Minor Effects That Do Not Nullify The Major Conclusions
Compliance is an issue for all prolonged hormonal therapies and their studies: By year 7, only 84% of women in ATLAS were still taking the tamoxifen to which they had been assigned, down to about 70% by year 9. Favoring a stronger effect of continued tamoxifen, if more of them had taken tamoxifen longer, fewer would have had disease recurrences and died. Favoring a stronger effect of letrozole after tamoxifen, lack of compliance probably similarly reduced the apparent efficacy of letrozole in MA.17. Making tamoxifen in ATLAS seem less effective than it really was, the control group of ATLAS had a 4% rate of non-protocol hormonal therapy at year 7 and a rate of about 6% at year 9, making the control group’s results seem a little better than they would have been if all the control patients had stayed off hormonal therapy.
The small numbers of enrolled women with prior local recurrence and contralateral primaries made the overall prognosis of women entered on ATLAS somewhat worse. While it is not usual to enter such women into adjuvant trials, their small number means that their adverse prognosis affects the overall results very little.
Which Women Are Not Candidates for an Extra Five Years of Tamoxifen?
The obvious superiority of the AI switch to continued tamoxifen (even though this has not been the subject of a prospective randomized trial) means that every woman who is postmenopausal after five years of tamoxifen should get an AI for at least five years. Whether AI therapy should go longer is the subject of four studies yet to report results, although three have completed accrual. Of the women in the ATLAS trial, 90.5% were postmenopausal by the start of year 6. Thus, most women on the trial would best have been treated with an AI after the first five years of tamoxifen—hence the trial’s early closure to accrual.
This recommendation for AI switch after 5 years of tamoxifen includes women who were premenopausal at diagnosis who later became postmenopausal, according to a recently published analysis of MA.17.3 In this analysis by Paul Goss, MD, PhD, of Massachusetts General Hospital in Boston, the “switch” to letrozole in those women premenopausal at diagnosis produced a reduction in relapse rate of 74% compared to observation, while the reduction was only 33% for those post-menopausal at diagnosis.
Until the results of the RxPonder (SWOG S1007) trial become available (randomizing node-positive women with ER-positive tumors and lower Oncotype DX recurrence scores to observation versus chemotherapy), I believe the standard therapy for women with positive nodes and positive ER status in the primary breast cancer includes chemotherapy. The chemotherapy will render a large proportion of node-positive premenopausal women at diagnosis postmenopausal by the start of the sixth year, leaving very few for tamoxifen. Because younger women (<35 years) have a poorer prognosis by virtue of their age alone in many studies that correct for other prognostic factors, many physicians offer these women fairly intensive chemotherapy even when nodes are negative, further reducing the pool of women still menstruating after five years of tamoxifen. This leaves relatively few candidates for prolonged tamoxifen.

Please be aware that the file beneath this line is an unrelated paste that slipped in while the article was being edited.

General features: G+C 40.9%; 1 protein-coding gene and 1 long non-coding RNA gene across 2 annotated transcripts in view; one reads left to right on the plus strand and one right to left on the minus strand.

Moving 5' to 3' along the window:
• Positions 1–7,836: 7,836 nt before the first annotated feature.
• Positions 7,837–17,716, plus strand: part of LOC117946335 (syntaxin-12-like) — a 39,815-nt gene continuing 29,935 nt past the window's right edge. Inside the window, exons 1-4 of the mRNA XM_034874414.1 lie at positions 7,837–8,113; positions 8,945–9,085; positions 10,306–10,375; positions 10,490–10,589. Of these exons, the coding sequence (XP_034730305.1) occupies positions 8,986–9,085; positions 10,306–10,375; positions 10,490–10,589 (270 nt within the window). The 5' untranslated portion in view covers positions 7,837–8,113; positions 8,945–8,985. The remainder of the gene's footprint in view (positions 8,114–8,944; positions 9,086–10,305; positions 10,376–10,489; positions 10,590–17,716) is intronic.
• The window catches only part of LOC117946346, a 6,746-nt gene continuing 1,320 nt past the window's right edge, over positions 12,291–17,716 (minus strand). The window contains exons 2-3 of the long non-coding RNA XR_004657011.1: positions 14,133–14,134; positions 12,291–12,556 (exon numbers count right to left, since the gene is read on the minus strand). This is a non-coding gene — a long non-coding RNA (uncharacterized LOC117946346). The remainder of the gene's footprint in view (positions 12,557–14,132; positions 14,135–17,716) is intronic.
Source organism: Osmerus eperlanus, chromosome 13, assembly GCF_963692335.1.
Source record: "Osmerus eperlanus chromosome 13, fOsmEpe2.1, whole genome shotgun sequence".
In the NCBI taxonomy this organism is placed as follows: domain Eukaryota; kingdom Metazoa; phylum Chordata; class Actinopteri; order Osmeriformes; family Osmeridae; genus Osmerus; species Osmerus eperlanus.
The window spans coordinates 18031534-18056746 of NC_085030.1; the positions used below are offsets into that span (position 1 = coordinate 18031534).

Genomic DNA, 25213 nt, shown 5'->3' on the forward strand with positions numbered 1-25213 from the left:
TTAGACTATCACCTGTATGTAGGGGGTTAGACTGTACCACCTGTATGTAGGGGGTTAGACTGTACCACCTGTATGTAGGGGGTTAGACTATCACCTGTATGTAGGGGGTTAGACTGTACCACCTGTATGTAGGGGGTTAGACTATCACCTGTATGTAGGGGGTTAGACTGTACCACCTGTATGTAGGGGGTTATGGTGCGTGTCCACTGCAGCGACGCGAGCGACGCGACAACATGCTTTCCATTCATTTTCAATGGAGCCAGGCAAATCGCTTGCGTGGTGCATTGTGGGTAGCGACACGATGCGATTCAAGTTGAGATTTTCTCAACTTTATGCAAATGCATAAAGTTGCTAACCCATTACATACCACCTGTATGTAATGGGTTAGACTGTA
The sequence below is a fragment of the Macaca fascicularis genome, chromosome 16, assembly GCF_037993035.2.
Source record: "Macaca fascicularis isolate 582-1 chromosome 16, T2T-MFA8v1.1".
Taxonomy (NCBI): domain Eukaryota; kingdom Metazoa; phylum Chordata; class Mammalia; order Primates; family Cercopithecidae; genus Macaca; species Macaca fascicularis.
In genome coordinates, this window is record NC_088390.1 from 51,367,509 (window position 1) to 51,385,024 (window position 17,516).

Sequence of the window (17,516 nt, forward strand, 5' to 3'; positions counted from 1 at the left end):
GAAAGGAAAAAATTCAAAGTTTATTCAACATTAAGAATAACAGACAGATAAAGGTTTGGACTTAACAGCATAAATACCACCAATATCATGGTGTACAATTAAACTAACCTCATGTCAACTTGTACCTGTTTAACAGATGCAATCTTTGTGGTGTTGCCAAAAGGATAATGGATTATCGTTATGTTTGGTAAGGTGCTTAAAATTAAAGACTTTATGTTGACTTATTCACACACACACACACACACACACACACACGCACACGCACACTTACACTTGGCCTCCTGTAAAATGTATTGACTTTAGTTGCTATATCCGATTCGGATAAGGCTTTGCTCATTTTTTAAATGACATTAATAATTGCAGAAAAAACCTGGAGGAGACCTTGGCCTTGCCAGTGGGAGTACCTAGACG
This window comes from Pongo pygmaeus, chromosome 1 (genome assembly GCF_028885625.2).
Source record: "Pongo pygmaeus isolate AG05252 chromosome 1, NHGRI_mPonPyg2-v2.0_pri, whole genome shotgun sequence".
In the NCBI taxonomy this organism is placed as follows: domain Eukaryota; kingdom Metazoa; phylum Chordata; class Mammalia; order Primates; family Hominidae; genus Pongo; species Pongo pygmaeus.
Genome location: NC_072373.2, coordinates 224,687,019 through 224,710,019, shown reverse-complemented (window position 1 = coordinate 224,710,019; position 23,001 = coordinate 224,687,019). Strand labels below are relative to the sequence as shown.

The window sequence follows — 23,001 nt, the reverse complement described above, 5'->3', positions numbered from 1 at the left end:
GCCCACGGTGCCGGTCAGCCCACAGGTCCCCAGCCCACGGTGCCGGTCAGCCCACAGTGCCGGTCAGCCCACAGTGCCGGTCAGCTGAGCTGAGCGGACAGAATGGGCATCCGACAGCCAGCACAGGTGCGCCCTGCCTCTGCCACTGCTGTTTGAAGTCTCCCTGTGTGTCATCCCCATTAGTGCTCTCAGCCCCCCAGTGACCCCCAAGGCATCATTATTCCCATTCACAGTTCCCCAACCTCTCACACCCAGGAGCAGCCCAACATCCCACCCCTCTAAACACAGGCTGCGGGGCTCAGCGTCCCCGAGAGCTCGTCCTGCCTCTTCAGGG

Which Women Should Get Another Five Years of Tamoxifen?
Women who are not candidates for an AI because they still have ovarian endocrine function and have sufficient remaining risk should receive tamoxifen. To help define the risk, the Austrian Breast Cancer Study Group (ABCSG) presented a gene expression assay called EndoPredict in San Antonio in 2012.4 The assay is suitable for use on formalin-fixed paraffin-embedded tumor tissue. This assay compares mRNA levels of three proliferation genes and five estrogen receptor–dependent genes to mRNA levels of three reference genes (similar to the techniques used in the Oncotype DX). The proliferation genes drive the predictive value of the test during the first 5 years of endocrine therapy, and the estrogen receptor-dependent genes in the next five years. Using clinical parameters of tumor size and number of involved nodes plus the EndoPredict score, 64% of women in a large validation cohort could be placed into a very low-risk group with almost no relapses after 5 years. If these results are validated, then the EndoPredict score would help spare many women long years of therapy they do not need.
Women considered for a second 5 years of tamoxifen also should not desire pregnancy, since tamoxifen is not established as safe for the embryo and fetus, and they should have tolerated the five years of treatment well. Alternative therapies for these women include ovarian suppression and an AI plus ovarian suppression, neither of which has been adequately studied in this setting. Of note is the slightly